47. "All the works of the Lord are exceeding good," says the son of Sirach; "a man need not to say, What is this? Wherefore is that? for He hath made all things for their uses." Yet an exuberance and variety, a seeming profusion and disorder, a neglect of severe exactness in the prosecution of its objects, and of delicate adjustment in the details of its system, are characteristics of the world both physical and moral, and characteristics of Scripture also; but still the Wise Man assures us, that the purposes of the Creator are not forgotten by Him, or missed because they are hidden, or the work faulty because it is subordinate or incomplete. All things are not equally good in themselves, because they are diverse, yet everything is good in its place. "All the works of the Lord are good, and He will give every needful thing in {148} due season. So that a man cannot say, This is worse than that; for in time they shall all be well approved." [Note 23] To persons who have not commonly the opportunity of witnessing for themselves this great variety of the Divine works, there is something very strange and startling,—it may even be said, unsettling—in the first view of nature as it is. To take, for instance, the case of animal nature, let us consider the effect produced upon the mind on seeing for the first time the many tribes of the animal world, as we find them brought together for the purposes of science or exhibition in our own country. We are accustomed, indeed, to see wild beasts more or less from our youth, or at least to read of them; but even with this partial preparation, many persons will be moved in a very singular way on going for the first time, or after some interval, to a menagerie. They have been accustomed insensibly to identify the wonder-working Hand of God with the specimens of its exercise which they see about them; the forms of tame and domestic animals, which are necessary for us, and which surround us, are familiar to them, and they learn to take these as a sort of rule on which to frame their ideas of the animated works of the Creator generally. When an eye thus habituated to certain forms, colours, motions, and habits in the inferior animals, is suddenly brought into the full assemblage of those mysterious beings, {149} with which it has pleased Almighty Wisdom to people the earth, a sort of dizziness comes over it, from the impossibility of our reducing all at once the multitude of new ideas poured in upon us to the centre of view habitual to us; the mind loses its balance, and it is not too much to say, that in some cases it even falls into a sort of scepticism. Nature seems to be too powerful and various, or at least too strange, to be the work of God, according to that Image which our imbecility has set up within us for the Infinite and Eternal, and as we have framed to ourselves our contracted notions of His attributes and acts; and if we do not submit ourselves in awe to His great mysteriousness, and chasten our hearts and keep silence, we shall be in danger of losing our belief in His presence and providence altogether.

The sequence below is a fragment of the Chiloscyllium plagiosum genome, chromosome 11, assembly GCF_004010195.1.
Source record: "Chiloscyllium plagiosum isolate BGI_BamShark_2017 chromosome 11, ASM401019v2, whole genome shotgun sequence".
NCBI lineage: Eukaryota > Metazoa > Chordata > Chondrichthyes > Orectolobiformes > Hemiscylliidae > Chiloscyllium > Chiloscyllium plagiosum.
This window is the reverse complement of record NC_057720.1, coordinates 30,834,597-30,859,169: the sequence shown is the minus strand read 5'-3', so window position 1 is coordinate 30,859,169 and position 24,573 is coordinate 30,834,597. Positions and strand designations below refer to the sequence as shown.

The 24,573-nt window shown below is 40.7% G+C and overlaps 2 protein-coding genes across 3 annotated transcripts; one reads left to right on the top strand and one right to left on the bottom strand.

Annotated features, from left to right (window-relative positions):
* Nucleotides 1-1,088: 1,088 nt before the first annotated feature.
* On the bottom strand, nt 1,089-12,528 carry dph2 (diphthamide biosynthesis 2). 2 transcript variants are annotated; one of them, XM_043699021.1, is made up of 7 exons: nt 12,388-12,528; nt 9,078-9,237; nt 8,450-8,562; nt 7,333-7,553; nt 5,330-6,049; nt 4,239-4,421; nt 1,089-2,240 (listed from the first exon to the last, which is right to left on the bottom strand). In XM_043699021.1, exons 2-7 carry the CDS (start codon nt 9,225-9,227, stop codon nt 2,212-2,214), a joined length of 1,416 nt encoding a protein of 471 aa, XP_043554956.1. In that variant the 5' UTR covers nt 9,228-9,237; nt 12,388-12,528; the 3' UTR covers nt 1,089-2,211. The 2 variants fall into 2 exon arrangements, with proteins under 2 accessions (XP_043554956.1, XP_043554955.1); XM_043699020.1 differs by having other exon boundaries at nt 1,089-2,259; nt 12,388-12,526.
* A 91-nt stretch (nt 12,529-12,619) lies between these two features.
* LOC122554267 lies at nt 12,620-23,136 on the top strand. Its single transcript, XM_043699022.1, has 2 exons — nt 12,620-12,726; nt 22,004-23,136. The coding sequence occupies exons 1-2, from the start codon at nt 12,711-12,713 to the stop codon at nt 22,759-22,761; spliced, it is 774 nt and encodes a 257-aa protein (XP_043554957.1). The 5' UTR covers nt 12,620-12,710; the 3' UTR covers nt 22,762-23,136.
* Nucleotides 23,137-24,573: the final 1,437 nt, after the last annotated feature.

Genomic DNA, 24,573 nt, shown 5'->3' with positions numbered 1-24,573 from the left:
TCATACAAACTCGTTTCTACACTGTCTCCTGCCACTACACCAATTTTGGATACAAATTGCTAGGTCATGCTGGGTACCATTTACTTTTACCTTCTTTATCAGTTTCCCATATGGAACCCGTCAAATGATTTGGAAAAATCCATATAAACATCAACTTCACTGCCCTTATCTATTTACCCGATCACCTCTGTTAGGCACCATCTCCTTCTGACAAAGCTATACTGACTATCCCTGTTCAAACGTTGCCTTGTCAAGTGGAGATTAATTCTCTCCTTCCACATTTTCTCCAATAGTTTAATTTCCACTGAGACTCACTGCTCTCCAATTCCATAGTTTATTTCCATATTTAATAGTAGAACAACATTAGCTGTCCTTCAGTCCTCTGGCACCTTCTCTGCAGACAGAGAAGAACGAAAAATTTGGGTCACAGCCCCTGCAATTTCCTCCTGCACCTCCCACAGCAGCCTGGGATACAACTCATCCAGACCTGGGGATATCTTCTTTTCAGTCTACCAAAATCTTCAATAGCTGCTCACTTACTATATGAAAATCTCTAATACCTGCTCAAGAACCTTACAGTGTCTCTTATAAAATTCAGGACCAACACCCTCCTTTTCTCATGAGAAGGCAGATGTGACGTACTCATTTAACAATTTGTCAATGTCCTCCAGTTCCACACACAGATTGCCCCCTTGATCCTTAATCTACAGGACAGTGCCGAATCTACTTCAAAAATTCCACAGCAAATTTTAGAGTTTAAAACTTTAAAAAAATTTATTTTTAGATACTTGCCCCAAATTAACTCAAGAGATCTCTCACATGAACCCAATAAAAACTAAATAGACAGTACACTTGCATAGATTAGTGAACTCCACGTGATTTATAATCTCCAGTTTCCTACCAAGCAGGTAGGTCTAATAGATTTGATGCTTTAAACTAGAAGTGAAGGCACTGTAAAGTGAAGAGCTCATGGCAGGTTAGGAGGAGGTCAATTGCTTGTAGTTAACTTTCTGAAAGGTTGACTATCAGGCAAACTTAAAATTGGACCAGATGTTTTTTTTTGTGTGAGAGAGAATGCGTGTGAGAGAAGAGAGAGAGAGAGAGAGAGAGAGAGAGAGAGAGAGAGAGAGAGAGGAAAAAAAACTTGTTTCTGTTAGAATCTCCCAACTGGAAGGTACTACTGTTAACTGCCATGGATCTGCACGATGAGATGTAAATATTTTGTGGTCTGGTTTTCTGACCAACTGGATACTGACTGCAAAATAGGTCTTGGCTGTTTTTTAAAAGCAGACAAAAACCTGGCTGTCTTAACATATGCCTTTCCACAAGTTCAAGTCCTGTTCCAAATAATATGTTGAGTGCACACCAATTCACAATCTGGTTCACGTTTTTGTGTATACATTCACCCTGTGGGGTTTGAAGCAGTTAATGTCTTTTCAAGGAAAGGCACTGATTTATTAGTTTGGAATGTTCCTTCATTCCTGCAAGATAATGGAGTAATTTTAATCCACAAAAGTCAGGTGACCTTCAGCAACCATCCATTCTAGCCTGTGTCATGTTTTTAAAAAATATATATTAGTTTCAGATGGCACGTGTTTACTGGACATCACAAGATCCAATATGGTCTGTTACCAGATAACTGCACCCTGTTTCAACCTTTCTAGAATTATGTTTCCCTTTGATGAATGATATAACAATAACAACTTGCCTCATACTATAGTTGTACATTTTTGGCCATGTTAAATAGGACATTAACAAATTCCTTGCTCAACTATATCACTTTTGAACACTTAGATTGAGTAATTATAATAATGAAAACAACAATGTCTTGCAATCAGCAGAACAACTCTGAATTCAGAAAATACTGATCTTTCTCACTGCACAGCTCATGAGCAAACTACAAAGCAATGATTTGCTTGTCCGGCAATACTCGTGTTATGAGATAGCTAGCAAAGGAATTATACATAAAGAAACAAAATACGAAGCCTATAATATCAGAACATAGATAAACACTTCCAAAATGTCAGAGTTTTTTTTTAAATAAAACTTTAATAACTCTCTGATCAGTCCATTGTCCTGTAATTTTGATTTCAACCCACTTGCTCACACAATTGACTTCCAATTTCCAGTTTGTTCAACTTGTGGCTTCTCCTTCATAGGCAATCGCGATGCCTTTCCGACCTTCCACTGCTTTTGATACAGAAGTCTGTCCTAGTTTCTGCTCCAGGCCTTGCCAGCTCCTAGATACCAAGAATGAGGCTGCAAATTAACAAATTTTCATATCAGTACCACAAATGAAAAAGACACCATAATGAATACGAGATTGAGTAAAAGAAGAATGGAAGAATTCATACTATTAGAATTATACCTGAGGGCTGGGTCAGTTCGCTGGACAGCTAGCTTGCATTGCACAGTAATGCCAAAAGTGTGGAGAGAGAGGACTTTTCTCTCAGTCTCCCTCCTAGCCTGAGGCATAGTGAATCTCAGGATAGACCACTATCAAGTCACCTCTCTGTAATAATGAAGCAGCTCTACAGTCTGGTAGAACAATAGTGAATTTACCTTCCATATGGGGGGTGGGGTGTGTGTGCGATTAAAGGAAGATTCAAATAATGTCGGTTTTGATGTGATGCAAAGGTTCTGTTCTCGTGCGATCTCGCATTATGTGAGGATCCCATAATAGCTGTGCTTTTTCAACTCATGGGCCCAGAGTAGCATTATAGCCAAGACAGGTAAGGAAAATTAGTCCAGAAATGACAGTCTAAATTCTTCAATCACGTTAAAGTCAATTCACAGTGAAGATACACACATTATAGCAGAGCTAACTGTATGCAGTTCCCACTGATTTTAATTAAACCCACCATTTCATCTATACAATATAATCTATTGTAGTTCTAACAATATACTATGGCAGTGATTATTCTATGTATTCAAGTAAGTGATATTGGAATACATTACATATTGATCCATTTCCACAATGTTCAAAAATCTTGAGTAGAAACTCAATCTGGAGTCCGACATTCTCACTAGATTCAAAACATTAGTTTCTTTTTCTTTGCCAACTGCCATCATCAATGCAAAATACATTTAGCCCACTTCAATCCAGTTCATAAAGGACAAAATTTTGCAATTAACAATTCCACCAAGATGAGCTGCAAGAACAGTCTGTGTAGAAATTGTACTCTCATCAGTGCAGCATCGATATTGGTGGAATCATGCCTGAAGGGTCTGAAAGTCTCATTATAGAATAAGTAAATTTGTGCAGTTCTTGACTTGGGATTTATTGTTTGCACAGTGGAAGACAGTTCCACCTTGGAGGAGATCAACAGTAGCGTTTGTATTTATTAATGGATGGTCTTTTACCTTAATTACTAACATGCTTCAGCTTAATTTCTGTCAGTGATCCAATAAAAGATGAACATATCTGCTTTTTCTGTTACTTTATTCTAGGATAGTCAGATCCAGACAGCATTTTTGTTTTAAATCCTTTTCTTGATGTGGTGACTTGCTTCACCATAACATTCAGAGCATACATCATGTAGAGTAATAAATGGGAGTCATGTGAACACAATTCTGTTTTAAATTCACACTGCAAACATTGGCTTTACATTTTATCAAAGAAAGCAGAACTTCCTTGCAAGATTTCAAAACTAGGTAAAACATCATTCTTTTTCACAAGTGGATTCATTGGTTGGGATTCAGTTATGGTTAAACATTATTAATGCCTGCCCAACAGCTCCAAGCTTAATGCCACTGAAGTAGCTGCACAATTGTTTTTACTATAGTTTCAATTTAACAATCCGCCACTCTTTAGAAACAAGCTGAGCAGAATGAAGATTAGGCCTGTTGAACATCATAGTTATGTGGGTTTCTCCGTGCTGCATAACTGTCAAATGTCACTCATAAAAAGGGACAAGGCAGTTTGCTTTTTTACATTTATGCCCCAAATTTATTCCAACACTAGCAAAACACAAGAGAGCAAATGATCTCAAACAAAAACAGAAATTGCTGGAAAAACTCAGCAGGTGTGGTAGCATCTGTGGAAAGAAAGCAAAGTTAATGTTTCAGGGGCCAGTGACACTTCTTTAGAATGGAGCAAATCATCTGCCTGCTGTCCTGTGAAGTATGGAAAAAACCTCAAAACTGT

48. We have hitherto known enough of Him for our personal guidance, but we have not understood that only thus much has been the extent of our knowledge of Him. Religion we know to be a grave and solemn subject, and some few vague ideas of greatness, sublimity, and majesty, have constituted for us our whole image of Him whom the Seraphim adore. And then we are suddenly brought into the vast family of His works, hardly one of which is a specimen of those particular and human ideas with which we have identified the Ineffable. First, the endless number of wild animals, their independence of man, {150} and uselessness to him; then their exhaustless variety; then their strangeness in shape, colour, size, motions, and countenance; not to enlarge on the still more mysterious phenomena of their natural propensities and passions; all these things throng upon us, and are in danger of overpowering us, tempting us to view the Physical Cause of all as disconnected from the Moral, and that, from the impression borne in upon us, that nothing we see in this vast assemblage is religious in our sense of the word "religious." We see full evidence there of an Author,—of power, wisdom, goodness; but not of a Principle or Agent correlative to our religious ideas. But without pushing this remark to an extreme point, or dwelling on it further than our present purpose requires, let two qualities of the works of nature be observed before leaving the subject, which (whatever explanation is to be given of them, and certainly some explanation is not beyond even our limited powers) are at first sight very perplexing. One is that principle of deformity, whether hideousness or mere homeliness, which exists in the animal world; and the other (if the word may be used with due soberness) is the ludicrous;—that is, judging of things, as we are here judging of them, by their impression upon our minds.